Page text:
case 12 Essay

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Hoang Thi Thanh Ha - 13200154
Case 12-2
To Recognize or Not to Recognize, That Is the Question

Shakespeare Inc., a private publishing company issued its F/S on March 20, 2012. There were several accruals and events that the management of Shakespeare is considering to determine if they should be recognized or disclosed in Dec 31, 2011 F/S. In my opinion, the important things to focus on subsequent events are the period they effect and if their influence is material or not, so that in conclusion, the F/S are fairly presented.
1. Should the information pertaining to actual claims incurred as of B/S date that became available after the B/S date be considered in determining management’s best estimate of the medical benefits payable? If so,
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In accordance ASC 470-50-40-21b Modifications to or exchanges of line-of-credit or revolving-debt arrangements resulting in either a new line-of-credit or revolving-debt arrangement or resulting in a traditional term-debt arrangement shall be evaluated in the following manner:“ If the borrowing capacity of the new arrangement is greater than or equal to the borrowing capacity of the old arrangement, then any unamortized deferred costs, any fees paid to the creditor, and any third-party costs incurred shall be associated with the new arrangement (that is, deferred and amortized over the term of the new arrangement.”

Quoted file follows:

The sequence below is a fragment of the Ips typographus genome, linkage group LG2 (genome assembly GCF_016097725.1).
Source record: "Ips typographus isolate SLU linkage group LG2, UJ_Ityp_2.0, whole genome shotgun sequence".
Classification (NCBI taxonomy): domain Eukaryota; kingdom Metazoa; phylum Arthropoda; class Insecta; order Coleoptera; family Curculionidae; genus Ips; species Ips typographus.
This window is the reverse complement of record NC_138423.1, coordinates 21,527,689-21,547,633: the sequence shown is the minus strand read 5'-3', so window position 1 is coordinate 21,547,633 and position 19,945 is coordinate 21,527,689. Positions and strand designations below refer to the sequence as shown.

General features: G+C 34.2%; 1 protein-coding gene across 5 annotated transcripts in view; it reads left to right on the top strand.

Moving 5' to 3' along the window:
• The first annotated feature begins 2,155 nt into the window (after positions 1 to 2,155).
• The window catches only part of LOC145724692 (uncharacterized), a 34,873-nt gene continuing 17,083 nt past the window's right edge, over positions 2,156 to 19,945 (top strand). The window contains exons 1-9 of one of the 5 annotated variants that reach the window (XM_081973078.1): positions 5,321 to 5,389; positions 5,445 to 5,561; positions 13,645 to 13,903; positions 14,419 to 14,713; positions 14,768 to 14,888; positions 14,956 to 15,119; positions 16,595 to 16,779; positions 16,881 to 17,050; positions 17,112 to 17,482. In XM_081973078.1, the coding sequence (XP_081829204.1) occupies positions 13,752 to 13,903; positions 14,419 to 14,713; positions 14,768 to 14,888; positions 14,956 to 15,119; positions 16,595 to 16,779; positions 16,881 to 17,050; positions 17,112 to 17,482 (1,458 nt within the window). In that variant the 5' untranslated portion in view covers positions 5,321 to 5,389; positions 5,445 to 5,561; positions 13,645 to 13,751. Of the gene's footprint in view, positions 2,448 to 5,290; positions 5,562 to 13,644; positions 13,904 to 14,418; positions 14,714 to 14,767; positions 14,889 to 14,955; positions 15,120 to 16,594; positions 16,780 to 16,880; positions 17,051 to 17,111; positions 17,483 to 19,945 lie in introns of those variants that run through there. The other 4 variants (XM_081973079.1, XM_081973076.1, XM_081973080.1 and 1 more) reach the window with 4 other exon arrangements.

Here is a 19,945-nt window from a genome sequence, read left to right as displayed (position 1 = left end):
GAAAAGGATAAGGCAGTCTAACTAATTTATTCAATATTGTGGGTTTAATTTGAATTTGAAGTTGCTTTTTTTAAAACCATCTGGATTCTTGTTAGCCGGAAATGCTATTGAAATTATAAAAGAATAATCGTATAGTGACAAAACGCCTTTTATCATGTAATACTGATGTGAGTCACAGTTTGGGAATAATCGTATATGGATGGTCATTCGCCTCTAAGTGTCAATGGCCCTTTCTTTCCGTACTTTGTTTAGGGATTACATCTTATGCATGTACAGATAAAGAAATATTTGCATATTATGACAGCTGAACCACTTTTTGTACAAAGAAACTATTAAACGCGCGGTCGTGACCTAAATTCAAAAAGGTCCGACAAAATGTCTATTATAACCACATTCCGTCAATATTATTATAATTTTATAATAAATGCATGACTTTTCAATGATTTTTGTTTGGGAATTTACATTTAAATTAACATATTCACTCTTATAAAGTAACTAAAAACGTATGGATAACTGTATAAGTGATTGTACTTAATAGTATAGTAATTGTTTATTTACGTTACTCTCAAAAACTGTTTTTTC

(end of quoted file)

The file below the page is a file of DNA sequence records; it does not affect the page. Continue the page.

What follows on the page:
In accordance with ASC 855-10-25-3, An entity shall not recognize subsequent events that provide evidence about conditions that did not exist at the date of the balance sheet but arose after the balance sheet date but before financial statements are issued or are available to be issued. See paragraph 855-10-55-2 for examples of non-recognized subsequent events.

3. How, if at all, is the acquisition of Hamlet recognized or disclosed in the F/S?
Shakespeare’s management uses $10 m from the modified line of credit to acquire Hamlet, a competitor publishing company. Management’s best estimate of the allocation of the $10 million purchase is as follows: $2 million of current assets and $8 million noncurrent assets (comprising $5 million of identifiable noncurrent assets, $2 million of intangible assets, and $1 million of goodwill). Hamlet’s prior-year

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